Saturday, May 25, 2013

The Amazing Spider-Man (Review)

With every comic book movie release there comes the necessary game tie-in. For this new Spider-Man game Activision relies once more on Beenox, the developer studio behind ‘Spider-Man: Shattered Dimensions ‘and ‘Spider-Man: Edge of Time’. The game’s story is not the usual re-telling of the movie’s events but rather a continuation of the movie, picking off after the movie has ended. Even though there aren’t that many spoilers, it’s better to play the game after watching the movie since a few key plot points are (unavoidably) revealed.

None of the movie cast members lends their voice to the game; nevertheless the actors that take over do a decent enough job to make the game enjoyable. It is not easy to describe the plot of the Amazing Spider-Man without spoiling the movie. As mentioned above, the game continues the movie’s plot - even though it was released earlier - focusing specifically on a certain virus which is accidentally released, endangering the citizens of New York. The plot is nothing extraordinary, quite a few clichรฉs are used and even though Spidey is his usual witty self, the story remains just average and not interesting enough to intrigue the player or add much to the movie’s lore.

One of the best things about this new Spider-Man game is the ability to move around Manhattan using Spidey’s webs in order to move from one building to another. The overall web-slinging feeling is pretty well executed which makes moving around the city quite enjoyable for the player. A useful ability that Spider-Man has is the Web Rush, which basically slows up time, allowing the player to make certain decisions like landing on a specific area or attacking an enemy with stealth, with more ease. The Web Rush ability certainly comes in handy both when moving around and also in tricky combat situations.

The basic structure of the game consists of the usual main quests which, upon completion, progress the story, and a certain amount of side-quests which the player can chose to do or to completely ignore. Unfortunately this is an area in which the game lacks quite a bit. The side-quests add next to nothing to the plot, and they get boring very soon. Sadly, the player will have to repeat the exact same actions every single time, which in the end feels quite cheap. Furthermore, the main quests of the game, although they are not at the same level with the side-quests, they are not much of an improvement.

The more one experiences the gameplay of the Amazing Spider-Man the clearer it becomes that the developers drew great inspiration from the recent Batman games developed by Rocksteady, specifically ‘Batman: Arkham City’. This of course is not a bad thing, especially since the open-world design suits a Spider-Man game quite well. On the downside though, Beenox was not very successful when it comes to the game’s combat system. Spidey’s movements might feel quite natural and fluid when he’s outside, but unfortunately things are not that good when the player has to enter a closed area as moving around becomes a bit more difficult at certain points. Spidey can directly confront an enemy or hide and stealthily attack them. Where the fight system lacks is the range of animations; as there is only a handful of combat movements designed, the player eventually ends up seeing the same actions executed again and again when taking out an enemy.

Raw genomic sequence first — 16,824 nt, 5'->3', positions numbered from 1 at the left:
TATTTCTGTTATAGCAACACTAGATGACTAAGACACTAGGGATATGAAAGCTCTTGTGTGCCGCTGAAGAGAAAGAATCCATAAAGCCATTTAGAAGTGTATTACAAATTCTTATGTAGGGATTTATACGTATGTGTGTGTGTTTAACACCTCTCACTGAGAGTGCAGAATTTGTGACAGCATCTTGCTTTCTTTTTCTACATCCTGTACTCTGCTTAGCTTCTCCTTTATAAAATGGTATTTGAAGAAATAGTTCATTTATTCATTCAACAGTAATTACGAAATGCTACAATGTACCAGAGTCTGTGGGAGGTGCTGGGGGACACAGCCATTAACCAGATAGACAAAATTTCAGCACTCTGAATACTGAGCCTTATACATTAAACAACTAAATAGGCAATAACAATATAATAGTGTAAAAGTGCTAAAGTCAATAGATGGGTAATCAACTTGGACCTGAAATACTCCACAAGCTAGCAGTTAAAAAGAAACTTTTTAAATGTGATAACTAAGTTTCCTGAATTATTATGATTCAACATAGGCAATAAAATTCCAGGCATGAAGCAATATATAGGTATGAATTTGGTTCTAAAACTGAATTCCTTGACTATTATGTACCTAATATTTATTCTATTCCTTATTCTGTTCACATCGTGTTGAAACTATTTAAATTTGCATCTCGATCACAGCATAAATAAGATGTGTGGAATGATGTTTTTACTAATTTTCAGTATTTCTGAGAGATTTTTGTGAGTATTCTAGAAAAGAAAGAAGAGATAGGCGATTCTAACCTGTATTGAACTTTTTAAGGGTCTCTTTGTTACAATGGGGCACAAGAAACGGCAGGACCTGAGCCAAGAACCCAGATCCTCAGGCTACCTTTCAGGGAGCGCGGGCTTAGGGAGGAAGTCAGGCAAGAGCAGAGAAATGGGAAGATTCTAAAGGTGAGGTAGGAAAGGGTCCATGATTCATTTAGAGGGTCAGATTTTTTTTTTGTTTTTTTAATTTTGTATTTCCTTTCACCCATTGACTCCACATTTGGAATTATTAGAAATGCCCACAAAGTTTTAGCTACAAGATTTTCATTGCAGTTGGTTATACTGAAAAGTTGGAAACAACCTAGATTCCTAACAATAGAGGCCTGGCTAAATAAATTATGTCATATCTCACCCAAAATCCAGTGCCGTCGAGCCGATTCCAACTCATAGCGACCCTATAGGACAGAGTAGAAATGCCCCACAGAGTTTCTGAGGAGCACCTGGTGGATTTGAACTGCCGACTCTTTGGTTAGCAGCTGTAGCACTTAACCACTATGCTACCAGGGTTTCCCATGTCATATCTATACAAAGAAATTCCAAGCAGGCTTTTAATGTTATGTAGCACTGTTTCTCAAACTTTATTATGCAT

The way the game’s stealth system is designed makes it too forgiving in order to be any challenging. The fact that even if Spider-Man is discovered he can retreat without any fuss or consequence makes things just too easy. Nevertheless, stealth attacks are still fun to execute even if they are not too complex. On the up side, the game’s boss fights are clearly more interesting and polished. Still, no special strategy is needed to defeat most of the game’s bosses but at least the developers paid more attention to detail when designing the fights. We also get to see a few characters from the comic books that did not appear in the movie, including Felicia Hardy A.K.A. the Black Cat, which is a plus for fans of the comics.

Visually the game looks good enough, although it is not anything extraordinary. Beenox has done a decent job designing the game’s environments. Unfortunately most of the inside areas of the game lack in detail and they seem quite unrefined and dated, especially for a game released in 2012. When it comes to the outside areas though, things are significantly better. The developers have managed to give the city quite the detail in design and at the same time maintain a good draw distance, making the experience of moving around quite enjoyable and realistic. Spider-Man’s model reeks of detail and his animations – though few – are executed quite well, which is definitely another plus for the game. Sadly though, not the same attention was paid when designing the rest of the character models.

The game has undoubtedly got its flaws. The story is moderate at best, the characters are not that interesting and it’s hard to shake the feeling that the developers were rushed to release the game before it was fully completed. Though the majority of the game’s environments appear a bit plain, the outside areas are pretty well designed. Basing the game’s structure on the recent Batman games of Rocksteady was not a bad decision as the model suits superhero games quite well. Unfortunately the implementation was not very successful. Nevertheless, even if the game lacks in both plot and visual detail, it has enjoyable gameplay and provides somewhat of a continuation of the movie’s storyline. Fans of the Spider-Man franchise or of the genre will probably enjoy the Amazing Spider-Man when its price drops.

Overall: 70/100

Originally written for New Game Network

The Amazing Spider-Man (Review)
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